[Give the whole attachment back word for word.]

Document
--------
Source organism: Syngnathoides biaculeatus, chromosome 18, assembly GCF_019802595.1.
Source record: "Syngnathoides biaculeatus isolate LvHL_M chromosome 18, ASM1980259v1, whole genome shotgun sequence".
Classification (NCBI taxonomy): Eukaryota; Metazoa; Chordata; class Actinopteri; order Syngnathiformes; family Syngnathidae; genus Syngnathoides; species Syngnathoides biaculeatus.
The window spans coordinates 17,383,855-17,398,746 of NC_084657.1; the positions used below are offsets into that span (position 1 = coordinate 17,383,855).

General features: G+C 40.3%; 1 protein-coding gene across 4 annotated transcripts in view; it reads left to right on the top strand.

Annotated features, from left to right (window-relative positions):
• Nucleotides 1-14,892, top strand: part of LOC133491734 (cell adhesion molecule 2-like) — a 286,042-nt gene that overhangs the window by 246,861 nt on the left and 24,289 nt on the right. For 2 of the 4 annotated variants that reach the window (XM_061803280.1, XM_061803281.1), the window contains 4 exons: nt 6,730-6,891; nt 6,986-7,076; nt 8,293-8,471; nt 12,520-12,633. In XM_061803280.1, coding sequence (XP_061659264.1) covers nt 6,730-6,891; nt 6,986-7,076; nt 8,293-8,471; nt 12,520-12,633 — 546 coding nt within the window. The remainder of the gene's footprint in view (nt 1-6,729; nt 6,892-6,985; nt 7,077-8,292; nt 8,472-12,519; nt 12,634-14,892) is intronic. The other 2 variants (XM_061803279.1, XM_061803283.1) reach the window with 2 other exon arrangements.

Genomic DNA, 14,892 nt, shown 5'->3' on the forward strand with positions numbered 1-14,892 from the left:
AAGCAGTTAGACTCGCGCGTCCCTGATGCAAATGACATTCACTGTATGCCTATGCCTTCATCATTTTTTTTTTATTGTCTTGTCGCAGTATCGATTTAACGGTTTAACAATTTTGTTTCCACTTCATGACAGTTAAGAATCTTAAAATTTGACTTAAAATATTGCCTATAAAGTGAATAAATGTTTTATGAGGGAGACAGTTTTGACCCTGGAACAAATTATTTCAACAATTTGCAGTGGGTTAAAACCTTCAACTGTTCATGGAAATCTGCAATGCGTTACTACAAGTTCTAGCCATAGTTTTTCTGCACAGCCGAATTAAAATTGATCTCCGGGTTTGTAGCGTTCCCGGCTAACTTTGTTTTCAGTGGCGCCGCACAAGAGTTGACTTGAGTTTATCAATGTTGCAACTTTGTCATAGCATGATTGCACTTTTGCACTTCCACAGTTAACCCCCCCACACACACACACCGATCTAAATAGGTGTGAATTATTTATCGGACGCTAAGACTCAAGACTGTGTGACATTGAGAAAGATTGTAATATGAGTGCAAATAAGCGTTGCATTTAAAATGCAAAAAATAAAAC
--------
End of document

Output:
Source organism: Syngnathoides biaculeatus, chromosome 18, assembly GCF_019802595.1.
Source record: "Syngnathoides biaculeatus isolate LvHL_M chromosome 18, ASM1980259v1, whole genome shotgun sequence".
Classification (NCBI taxonomy): Eukaryota; Metazoa; Chordata; class Actinopteri; order Syngnathiformes; family Syngnathidae; genus Syngnathoides; species Syngnathoides biaculeatus.
The window spans coordinates 17,383,855-17,398,746 of NC_084657.1; the positions used below are offsets into that span (position 1 = coordinate 17,383,855).

General features: G+C 40.3%; 1 protein-coding gene across 4 annotated transcripts in view; it reads left to right on the top strand.

Annotated features, from left to right (window-relative positions):
• Nucleotides 1-14,892, top strand: part of LOC133491734 (cell adhesion molecule 2-like) — a 286,042-nt gene that overhangs the window by 246,861 nt on the left and 24,289 nt on the right. For 2 of the 4 annotated variants that reach the window (XM_061803280.1, XM_061803281.1), the window contains 4 exons: nt 6,730-6,891; nt 6,986-7,076; nt 8,293-8,471; nt 12,520-12,633. In XM_061803280.1, coding sequence (XP_061659264.1) covers nt 6,730-6,891; nt 6,986-7,076; nt 8,293-8,471; nt 12,520-12,633 — 546 coding nt within the window. The remainder of the gene's footprint in view (nt 1-6,729; nt 6,892-6,985; nt 7,077-8,292; nt 8,472-12,519; nt 12,634-14,892) is intronic. The other 2 variants (XM_061803279.1, XM_061803283.1) reach the window with 2 other exon arrangements.

Genomic DNA, 14,892 nt, shown 5'->3' on the forward strand with positions numbered 1-14,892 from the left:
AAGCAGTTAGACTCGCGCGTCCCTGATGCAAATGACATTCACTGTATGCCTATGCCTTCATCATTTTTTTTTTATTGTCTTGTCGCAGTATCGATTTAACGGTTTAACAATTTTGTTTCCACTTCATGACAGTTAAGAATCTTAAAATTTGACTTAAAATATTGCCTATAAAGTGAATAAATGTTTTATGAGGGAGACAGTTTTGACCCTGGAACAAATTATTTCAACAATTTGCAGTGGGTTAAAACCTTCAACTGTTCATGGAAATCTGCAATGCGTTACTACAAGTTCTAGCCATAGTTTTTCTGCACAGCCGAATTAAAATTGATCTCCGGGTTTGTAGCGTTCCCGGCTAACTTTGTTTTCAGTGGCGCCGCACAAGAGTTGACTTGAGTTTATCAATGTTGCAACTTTGTCATAGCATGATTGCACTTTTGCACTTCCACAGTTAACCCCCCCACACACACACACCGATCTAAATAGGTGTGAATTATTTATCGGACGCTAAGACTCAAGACTGTGTGACATTGAGAAAGATTGTAATATGAGTGCAAATAAGCGTTGCATTTAAAATGCAAAAAATAAAAC